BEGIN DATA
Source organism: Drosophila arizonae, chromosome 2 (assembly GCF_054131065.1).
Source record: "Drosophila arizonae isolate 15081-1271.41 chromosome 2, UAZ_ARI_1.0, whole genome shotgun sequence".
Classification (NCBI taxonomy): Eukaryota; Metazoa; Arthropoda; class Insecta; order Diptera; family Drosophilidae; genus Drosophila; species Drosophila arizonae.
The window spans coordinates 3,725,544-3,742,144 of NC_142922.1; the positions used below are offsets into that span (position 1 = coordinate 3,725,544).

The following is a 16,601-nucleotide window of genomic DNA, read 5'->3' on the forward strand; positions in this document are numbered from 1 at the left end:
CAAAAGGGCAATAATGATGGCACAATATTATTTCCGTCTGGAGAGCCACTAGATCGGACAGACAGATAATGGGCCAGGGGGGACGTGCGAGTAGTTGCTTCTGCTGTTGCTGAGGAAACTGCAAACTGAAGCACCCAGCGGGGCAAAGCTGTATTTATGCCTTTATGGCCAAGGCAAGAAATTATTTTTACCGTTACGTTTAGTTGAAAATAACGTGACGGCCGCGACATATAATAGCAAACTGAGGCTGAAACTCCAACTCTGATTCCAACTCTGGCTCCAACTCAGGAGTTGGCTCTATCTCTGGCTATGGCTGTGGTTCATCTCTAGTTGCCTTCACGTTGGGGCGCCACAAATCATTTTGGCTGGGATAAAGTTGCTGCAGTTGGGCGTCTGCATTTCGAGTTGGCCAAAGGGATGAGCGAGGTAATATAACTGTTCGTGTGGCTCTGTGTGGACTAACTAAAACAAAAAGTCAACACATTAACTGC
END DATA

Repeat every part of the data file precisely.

Source organism: Drosophila arizonae, chromosome 2 (assembly GCF_054131065.1).
Source record: "Drosophila arizonae isolate 15081-1271.41 chromosome 2, UAZ_ARI_1.0, whole genome shotgun sequence".
Classification (NCBI taxonomy): Eukaryota; Metazoa; Arthropoda; class Insecta; order Diptera; family Drosophilidae; genus Drosophila; species Drosophila arizonae.
The window spans coordinates 3,725,544-3,742,144 of NC_142922.1; the positions used below are offsets into that span (position 1 = coordinate 3,725,544).

The following is a 16,601-nucleotide window of genomic DNA, read 5'->3' on the forward strand; positions in this document are numbered from 1 at the left end:
CAAAAGGGCAATAATGATGGCACAATATTATTTCCGTCTGGAGAGCCACTAGATCGGACAGACAGATAATGGGCCAGGGGGGACGTGCGAGTAGTTGCTTCTGCTGTTGCTGAGGAAACTGCAAACTGAAGCACCCAGCGGGGCAAAGCTGTATTTATGCCTTTATGGCCAAGGCAAGAAATTATTTTTACCGTTACGTTTAGTTGAAAATAACGTGACGGCCGCGACATATAATAGCAAACTGAGGCTGAAACTCCAACTCTGATTCCAACTCTGGCTCCAACTCAGGAGTTGGCTCTATCTCTGGCTATGGCTGTGGTTCATCTCTAGTTGCCTTCACGTTGGGGCGCCACAAATCATTTTGGCTGGGATAAAGTTGCTGCAGTTGGGCGTCTGCATTTCGAGTTGGCCAAAGGGATGAGCGAGGTAATATAACTGTTCGTGTGGCTCTGTGTGGACTAACTAAAACAAAAAGTCAACACATTAACTGC